The Philippine eagle has been the national of the Philippines since 1995 and is one of the rarest birds of prey in the world. The harpy eagle is the national bird of Panama, depicted in the coat of arms as a symbol of sovereignty. Who would win a fight between these two powerful raptors?
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The Philippine eagle, also known as the haribon in Philippine, is a magnificent large bird of prey with long brown feathers on its head with an impressive cream-brown mane on its neck that resembles the lion’s mane. It has a dark face matched with dark-brown dorsal feathers. This eagle has white undersides, strong yellow legs, and highly curved dark talons. Its beak and eyes have a graying-blue color. Juveniles are not entirely different from adults apart from bright edges on the dark brown plumage of the dorsal part.
The harpy eagle is the largest and most powerful forest raptor named after harpies of Greek mythology which were predatory frightful flying creatures with hooked beaks and claws. This raptor has a distinctive look with feathers on its head that fan into a bold crest whenever threatened. It also has small gray feathers around its head that create a facial disk to focus sound waves hence improving the bird’s hearing abilities. It is generally covered in dark plumage on their backs with gray abdomens, yellow legs, and massive black talons. It has brown or gray eyes.
Female Philippine eagles are typically larger than males with a body length of 3ft 5 in (105cm) and a weight of 13 pounds (6kg) while males are about 3ft 1 in (95cm) long and 10 pounds (4.5kg) heavy. Philippine eagle’s wingspan ranges between 6-7 feet (183-213cm). The bird’s tarsus reaches about 4.8 to 5.7 inches (12.2-14.5cm) while the beak is over 2.76 in (7cm) long.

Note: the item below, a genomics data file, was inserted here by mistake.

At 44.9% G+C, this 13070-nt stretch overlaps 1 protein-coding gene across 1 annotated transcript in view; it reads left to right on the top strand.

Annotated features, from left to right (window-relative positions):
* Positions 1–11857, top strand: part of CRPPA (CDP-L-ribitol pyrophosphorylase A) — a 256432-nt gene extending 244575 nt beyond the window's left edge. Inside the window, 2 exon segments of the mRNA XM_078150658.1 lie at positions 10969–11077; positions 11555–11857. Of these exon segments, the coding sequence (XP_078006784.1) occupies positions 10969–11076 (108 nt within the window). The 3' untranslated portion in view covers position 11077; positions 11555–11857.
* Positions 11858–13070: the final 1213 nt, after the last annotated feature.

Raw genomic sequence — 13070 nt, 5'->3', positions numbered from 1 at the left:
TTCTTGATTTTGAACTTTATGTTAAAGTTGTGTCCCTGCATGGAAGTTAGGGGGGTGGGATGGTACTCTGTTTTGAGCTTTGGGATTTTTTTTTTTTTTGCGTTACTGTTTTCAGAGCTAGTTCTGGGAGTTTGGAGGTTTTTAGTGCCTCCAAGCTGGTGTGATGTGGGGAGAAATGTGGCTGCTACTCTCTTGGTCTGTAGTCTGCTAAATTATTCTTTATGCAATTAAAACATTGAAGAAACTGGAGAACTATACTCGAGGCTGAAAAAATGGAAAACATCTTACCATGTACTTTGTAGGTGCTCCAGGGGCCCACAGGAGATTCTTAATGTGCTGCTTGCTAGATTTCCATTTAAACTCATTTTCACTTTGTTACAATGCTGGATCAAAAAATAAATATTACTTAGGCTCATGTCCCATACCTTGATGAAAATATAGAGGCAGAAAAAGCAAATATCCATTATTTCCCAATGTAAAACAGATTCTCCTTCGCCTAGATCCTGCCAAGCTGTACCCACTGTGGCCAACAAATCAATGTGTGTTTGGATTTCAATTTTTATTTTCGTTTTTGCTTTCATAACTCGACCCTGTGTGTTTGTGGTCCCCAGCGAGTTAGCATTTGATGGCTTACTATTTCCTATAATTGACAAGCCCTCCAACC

A harpy eagle, on the other hand, can attain a wingspan of 6.5 feet (198cm). Females can weigh twice the size of their mates, ranging between 13 to 20 pounds (6-9kg) while males weigh between 9-11 pounds (4-5kg). They may measure between 2ft 10in and 3ft 6in (86.5-107cm) in length. Its tarsus ranges between 4-5 in (11.4-13cm) long.
As their name suggests, Philippine eagles are only found in the Philippines. Although the Philippines consists of more than 7000 islands, this bird is only seen in four of them. That is, the Luzon, Mindanao, Samar, and Leyte. The largest population is recorded on Mindanao, hosting between 82 and 233 breeding pairs. In Luzon, they live on the mountains of Sierra Made and the dominant volcano Kitanglad on Mindanao island. Only six pairs can be found on Luzon and two on Leyte.
The largest breeding population of the harpy eagle is found in Panama, close to the border with Colombia. Some were also found in Southern Mexico through Central and South America all the way to northern Argentina. Harpy eagles are a rainforest species hunting in canopies or sometimes on the ground.
The life expectancy of the Philippine eagle in the wild is approximately 30 to 60 years. Harpy eagles are believed to have a longevity of nearly 25 to 35 years in the wild.
Eagles mate for life. Once paired with a partner, they choose to remain a couple, hunting together and raising their offspring together. These birds are apex predators that form an umbrella species. Therefore, conserving them protects other wildlife species.
The haribon is diurnal which means it hunts, builds nests, mates, and goes about its business during daytime hours. Nightfall is time for rest. They are solitary and territorial creatures. Each breeding pair requires about 4000-11000 hectares of forest land to thrive in the wild. The female haribon lays a single egg every two years which is incubated by the parents. This is because they wait for their offspring to make it on their own before they can produce another.
Similarly, harpy eagles are diurnal birds. They spend most of their time perched in trees when they are not hunting or searching for food. Even so, they do not hunt every day because they can feed on the same kill for several days in a row. Unlike the haribon, the female lays two eggs every two to three years, the second one acting as a contingency plan in case the first fails to hatch.